I Get to Write
/by Suzanne May/
I loved to read and when I was little; I’d put myself to sleep at night making up stories. Somewhere around ten, I decided that when I grew up I’d write stories just like the ones I read. When I grew-up, I still wanted to write down stories for a living, but it didn’t sound practical or sensible enough, so I became a nurse instead. I got married and had kids and worked to pay the bills. I had a thousand excuses not to write so I didn’t. However, the desire to write never left me, but over time I began to think that since I never pursued writing, I never would.
When I was forty-seven, I went to a friend’s funeral. We graduated from high school together, and the night before her funeral there was a viewing inside the funeral home. A whole lot of people were packed into a little room; I got churned around and suddenly found myself directly over the open casket. My friend was a pretty girl in life, but in that coffin her face was death.
It was hot in there and I couldn’t breathe. I had to get out. I finally found the door and stood on the steps watching a big red sun going down over the cemetery. I took a deep breath of cold air, and with that breath it hit me that I didn’t have forever. If there was something I wanted to do, I’d better do it.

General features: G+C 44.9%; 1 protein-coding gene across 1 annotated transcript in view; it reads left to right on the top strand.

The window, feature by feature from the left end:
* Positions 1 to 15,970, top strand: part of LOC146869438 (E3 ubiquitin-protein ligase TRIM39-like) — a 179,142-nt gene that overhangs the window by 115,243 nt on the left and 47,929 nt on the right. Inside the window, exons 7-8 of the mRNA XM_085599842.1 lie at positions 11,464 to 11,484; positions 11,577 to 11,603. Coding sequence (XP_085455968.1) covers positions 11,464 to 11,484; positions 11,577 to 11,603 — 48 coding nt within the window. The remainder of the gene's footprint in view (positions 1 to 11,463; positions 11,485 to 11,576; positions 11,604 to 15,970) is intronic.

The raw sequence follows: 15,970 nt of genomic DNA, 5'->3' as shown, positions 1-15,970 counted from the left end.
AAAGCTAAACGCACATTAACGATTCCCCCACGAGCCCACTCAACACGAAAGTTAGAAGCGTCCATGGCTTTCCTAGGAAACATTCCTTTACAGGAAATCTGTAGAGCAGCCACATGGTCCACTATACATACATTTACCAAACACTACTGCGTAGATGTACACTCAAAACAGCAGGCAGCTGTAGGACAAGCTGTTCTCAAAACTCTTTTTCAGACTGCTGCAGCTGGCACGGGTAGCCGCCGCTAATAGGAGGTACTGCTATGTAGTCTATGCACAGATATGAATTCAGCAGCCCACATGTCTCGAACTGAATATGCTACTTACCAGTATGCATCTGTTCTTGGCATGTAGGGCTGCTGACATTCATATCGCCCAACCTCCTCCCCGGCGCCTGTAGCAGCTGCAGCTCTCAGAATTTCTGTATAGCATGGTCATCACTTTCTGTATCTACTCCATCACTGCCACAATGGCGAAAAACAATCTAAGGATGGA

Shortly after the funeral, I was standing at the sink washing dishes with my sister-in-law, who was a speech therapist, and she’d written some very fine stories. I told her I’d always wanted to write, but hadn’t written anything I’d ever want to read. She just looked at me and said, ‘You can learn to write. There’re all sorts of teachers and courses to help you.’
How did I get to be so old before I understood this? I’d always thought a writer put their pen over a piece of paper and a story came out. Since I hadn’t done that, I wasn’t a writer.
I enrolled in English 101 at the local college, where the teacher looked fourteen to me. He said, ‘We’re going to learn to write by writing stories, whatever you want.’ Then he said, ‘I’m so excited.’
I was so excited as well, I wanted to burst, and I have been excited ever since. When I get down in the dumps, I think back to that moment.
My life’s turning out right for me. I may be older, but I now write because I get to write. You can’t write from inside a coffin.
It’s fun to think up stories and make them better and better. If anyone reads them now — like on ShortbreadStories.com — and they like my work, then it’s a singing day for me. I’m doing my job.